15 December 2013
From small beginnings since its inception in 2009, KiwiNet has moved rapidly beyond its establishment phase as the consortium drives to maximise the commercial impact of publicly funded research.
KiwiNet was founded around a vision to create a highly collaborative innovation ecosystem in New Zealand with strong alignment between research and business to drive economic growth.
Dr Bram Smith, General Manager of KiwiNet believes the organisation has never been in a better position to turn this vision into a reality stating, "The current environment is receptive to new approaches, however, time is short and expectations are high. The decisions we make now will help shape a dramatically new culture of innovation in New Zealand".
KiwiNet has helped energise the sector and we relish the task ahead as more organisations choose to commercialisation business in collaboration. We are an open door; we enjoy working across boundaries and creating events that bring networks alive.
The support from the Ministry of Business, Innovation and Employment (MBIE) and from public research organisations that is so critical to KiwiNet's success is continuing to grow as evidence accumulates of the benefits of the collaborative model.
In 2013 there has been a surge in research organisation participation in the KiwiNet Investment Committee, which now has representation from 67% of New Zealand researchers. Through KiwiNet the group secured $7.5 million of PreSeed Accelerator Funding (PSAF) over 3 years from MBIE. This money is targeted specifically to turning research ideas into commercial ventures.
The increase in partnering organisations from the original 4 in 2009 (then known as UniCom) to 13 today has resulted in a substantial increase in the KiwiNet pipeline, with 132 projects now being shaped for commercial success. Today KiwiNet comprises 13 Universities and Crown Research Entities and agencies including WaikatoLink, Plant & Food Research, Otago Innovation Ltd, Lincoln University, AUT Enterprises, AgResearch, University of Canterbury, Callaghan Innovation, Viclink, Landcare Research, Cawthron Institute, ESR and NIWA. In the past year, KiwiNet has also recruited 5 new staff and has become much more hands-on with the pipeline management.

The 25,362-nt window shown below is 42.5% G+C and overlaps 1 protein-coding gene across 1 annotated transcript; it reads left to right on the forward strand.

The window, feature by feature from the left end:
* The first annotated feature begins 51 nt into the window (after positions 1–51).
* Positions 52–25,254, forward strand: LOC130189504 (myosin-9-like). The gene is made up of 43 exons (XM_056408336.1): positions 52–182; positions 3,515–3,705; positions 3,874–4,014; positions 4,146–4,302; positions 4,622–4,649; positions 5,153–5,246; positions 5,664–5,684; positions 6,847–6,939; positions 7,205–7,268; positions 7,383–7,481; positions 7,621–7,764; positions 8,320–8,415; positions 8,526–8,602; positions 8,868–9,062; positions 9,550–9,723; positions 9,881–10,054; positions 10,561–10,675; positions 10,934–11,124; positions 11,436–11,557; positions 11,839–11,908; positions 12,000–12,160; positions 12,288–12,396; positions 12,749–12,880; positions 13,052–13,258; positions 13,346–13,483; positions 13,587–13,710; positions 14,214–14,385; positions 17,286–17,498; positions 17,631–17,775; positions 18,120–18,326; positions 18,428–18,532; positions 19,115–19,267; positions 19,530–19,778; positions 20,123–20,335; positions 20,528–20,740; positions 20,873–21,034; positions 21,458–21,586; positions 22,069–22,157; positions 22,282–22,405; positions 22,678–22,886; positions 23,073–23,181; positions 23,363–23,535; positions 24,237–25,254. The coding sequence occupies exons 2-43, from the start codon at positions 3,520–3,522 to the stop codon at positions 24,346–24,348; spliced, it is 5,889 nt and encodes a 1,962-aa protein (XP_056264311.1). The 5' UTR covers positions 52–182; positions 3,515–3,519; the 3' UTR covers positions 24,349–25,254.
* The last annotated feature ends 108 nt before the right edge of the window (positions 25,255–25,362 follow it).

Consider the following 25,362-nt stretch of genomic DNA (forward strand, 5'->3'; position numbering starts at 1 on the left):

Partnerships have grown, the pipeline has grown, and KiwiNet's focus on people and their connections has seen it drive to strengthen networks and empower people to commercialise research. This year alone KiwiNet has:
"However, ultimately what really matters is our ability to demonstrate that these activities result in economic impact," Smith states. "Over the past 5 years the KiwiNet Investment committee has continued to expand its portfolio, investing $7.1 million into 184 projects that have resulted in 93 jobs created 13 companies and over $5.4 million private co-investment. This portfolio now has the potential to generate economic benefit to New Zealand worth over $206 million."
To compete in the emerging global knowledge economy we must also use our scale to our advantage. Changes are underway in New Zealand's science system to overcome the fragmentation that exists in our innovation system and instead 'hunt as a pack' for commercial opportunities on the global stage.
The 13 organisations in the KiwiNet consortium have taken the lead in setting a new direction for commercialisation in New Zealand. Having successfully created an organisation in KiwiNet that is recognised internationally as an exemplar of national collaboration, the challenge now is to build on this opportunity and establish New Zealand as a global leader in research commercialisation. The goodwill of the consortium and industry partners, underpinned by clear strategic direction are key ingredients to both KiwiNet's success to date and for the future.